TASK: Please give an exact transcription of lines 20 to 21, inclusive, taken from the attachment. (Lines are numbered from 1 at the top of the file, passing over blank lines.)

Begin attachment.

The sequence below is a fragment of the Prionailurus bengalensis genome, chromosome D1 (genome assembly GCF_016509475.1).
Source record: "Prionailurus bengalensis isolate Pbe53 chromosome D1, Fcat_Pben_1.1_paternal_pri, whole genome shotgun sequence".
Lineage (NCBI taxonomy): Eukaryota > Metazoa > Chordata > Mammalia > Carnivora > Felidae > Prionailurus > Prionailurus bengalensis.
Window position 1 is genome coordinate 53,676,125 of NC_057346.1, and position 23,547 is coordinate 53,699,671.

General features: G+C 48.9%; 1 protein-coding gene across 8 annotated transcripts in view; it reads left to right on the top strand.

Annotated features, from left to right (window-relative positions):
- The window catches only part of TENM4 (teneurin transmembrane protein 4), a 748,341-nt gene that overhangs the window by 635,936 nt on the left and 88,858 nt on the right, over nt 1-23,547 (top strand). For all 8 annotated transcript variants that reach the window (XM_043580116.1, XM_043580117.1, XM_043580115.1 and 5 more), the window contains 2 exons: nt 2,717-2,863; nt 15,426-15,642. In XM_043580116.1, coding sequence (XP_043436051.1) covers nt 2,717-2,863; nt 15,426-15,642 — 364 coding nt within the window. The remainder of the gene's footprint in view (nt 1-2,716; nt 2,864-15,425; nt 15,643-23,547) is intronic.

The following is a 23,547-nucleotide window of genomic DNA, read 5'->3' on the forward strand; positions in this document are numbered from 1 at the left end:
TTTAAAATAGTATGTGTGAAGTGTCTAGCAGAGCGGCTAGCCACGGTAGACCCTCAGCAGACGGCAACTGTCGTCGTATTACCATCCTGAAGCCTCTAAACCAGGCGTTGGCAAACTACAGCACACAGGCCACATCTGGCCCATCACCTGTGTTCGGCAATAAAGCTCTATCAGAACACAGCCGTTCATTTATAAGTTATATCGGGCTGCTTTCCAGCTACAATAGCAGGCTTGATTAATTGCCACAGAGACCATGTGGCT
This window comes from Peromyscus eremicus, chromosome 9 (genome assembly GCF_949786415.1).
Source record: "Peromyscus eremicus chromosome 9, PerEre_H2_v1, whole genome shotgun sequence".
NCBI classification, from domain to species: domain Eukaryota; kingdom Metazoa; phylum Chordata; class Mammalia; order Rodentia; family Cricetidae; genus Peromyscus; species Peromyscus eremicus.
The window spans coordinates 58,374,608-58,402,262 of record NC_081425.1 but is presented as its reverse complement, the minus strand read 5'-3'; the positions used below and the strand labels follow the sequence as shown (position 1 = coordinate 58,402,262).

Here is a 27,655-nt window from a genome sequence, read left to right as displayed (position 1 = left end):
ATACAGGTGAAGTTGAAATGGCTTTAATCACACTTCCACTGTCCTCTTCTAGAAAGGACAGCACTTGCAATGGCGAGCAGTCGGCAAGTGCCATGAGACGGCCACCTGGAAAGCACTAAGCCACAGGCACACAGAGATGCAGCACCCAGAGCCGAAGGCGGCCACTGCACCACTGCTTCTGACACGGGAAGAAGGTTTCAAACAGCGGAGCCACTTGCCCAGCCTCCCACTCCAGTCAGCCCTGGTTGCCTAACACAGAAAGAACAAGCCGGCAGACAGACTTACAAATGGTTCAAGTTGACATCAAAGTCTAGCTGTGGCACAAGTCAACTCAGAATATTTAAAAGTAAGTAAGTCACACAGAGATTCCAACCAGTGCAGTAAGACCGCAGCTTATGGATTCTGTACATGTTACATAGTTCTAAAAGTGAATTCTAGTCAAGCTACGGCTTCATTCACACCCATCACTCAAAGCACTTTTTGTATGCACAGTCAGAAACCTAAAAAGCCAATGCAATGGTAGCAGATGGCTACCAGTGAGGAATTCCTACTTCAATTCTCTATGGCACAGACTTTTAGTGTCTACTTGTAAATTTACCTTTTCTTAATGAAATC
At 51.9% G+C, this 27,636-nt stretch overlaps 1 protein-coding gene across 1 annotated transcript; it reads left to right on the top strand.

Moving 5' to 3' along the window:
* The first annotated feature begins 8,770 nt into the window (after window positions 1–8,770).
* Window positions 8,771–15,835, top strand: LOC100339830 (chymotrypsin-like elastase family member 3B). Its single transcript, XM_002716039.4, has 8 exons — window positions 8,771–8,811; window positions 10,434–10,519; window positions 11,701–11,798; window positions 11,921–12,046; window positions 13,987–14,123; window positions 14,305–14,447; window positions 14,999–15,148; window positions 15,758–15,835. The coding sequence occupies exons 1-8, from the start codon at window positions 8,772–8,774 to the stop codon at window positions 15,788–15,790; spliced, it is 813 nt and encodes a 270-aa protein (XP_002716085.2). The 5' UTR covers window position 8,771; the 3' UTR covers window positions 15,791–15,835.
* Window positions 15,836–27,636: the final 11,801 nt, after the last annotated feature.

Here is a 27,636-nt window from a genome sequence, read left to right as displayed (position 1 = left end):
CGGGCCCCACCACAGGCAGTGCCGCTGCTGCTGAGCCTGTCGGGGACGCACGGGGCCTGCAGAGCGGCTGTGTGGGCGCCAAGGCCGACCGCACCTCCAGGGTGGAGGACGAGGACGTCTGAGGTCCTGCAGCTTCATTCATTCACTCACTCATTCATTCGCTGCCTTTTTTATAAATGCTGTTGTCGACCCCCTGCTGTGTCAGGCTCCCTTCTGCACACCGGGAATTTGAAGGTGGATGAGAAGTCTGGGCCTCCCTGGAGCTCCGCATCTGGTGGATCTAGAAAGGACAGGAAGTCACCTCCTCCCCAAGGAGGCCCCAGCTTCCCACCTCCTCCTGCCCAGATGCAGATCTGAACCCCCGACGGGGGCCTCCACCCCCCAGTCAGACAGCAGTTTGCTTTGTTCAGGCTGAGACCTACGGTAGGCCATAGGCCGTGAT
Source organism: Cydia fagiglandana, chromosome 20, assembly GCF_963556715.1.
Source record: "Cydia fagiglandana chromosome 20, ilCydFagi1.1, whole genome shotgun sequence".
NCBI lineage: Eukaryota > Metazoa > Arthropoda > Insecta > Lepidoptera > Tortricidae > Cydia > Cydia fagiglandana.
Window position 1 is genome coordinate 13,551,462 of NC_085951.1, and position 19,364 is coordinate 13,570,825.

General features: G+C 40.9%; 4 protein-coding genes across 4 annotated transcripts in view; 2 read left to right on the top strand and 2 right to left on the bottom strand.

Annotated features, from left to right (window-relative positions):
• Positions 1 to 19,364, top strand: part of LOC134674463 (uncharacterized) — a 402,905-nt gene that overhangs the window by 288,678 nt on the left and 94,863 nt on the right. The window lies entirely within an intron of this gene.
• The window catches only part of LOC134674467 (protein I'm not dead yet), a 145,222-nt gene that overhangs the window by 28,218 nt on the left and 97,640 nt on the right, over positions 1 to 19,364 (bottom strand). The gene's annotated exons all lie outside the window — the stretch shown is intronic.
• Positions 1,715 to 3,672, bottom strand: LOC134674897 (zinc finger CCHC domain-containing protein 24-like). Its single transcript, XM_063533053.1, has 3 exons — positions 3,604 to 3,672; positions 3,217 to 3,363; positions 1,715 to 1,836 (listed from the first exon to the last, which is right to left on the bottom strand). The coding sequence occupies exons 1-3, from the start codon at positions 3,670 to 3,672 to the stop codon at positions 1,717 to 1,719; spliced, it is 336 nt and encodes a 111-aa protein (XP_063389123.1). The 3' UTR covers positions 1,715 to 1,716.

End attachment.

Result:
* Window positions 15,836–27,636: the final 11,801 nt, after the last annotated feature.

Here is a 27,636-nt window from a genome sequence, read left to right as displayed (position 1 = left end):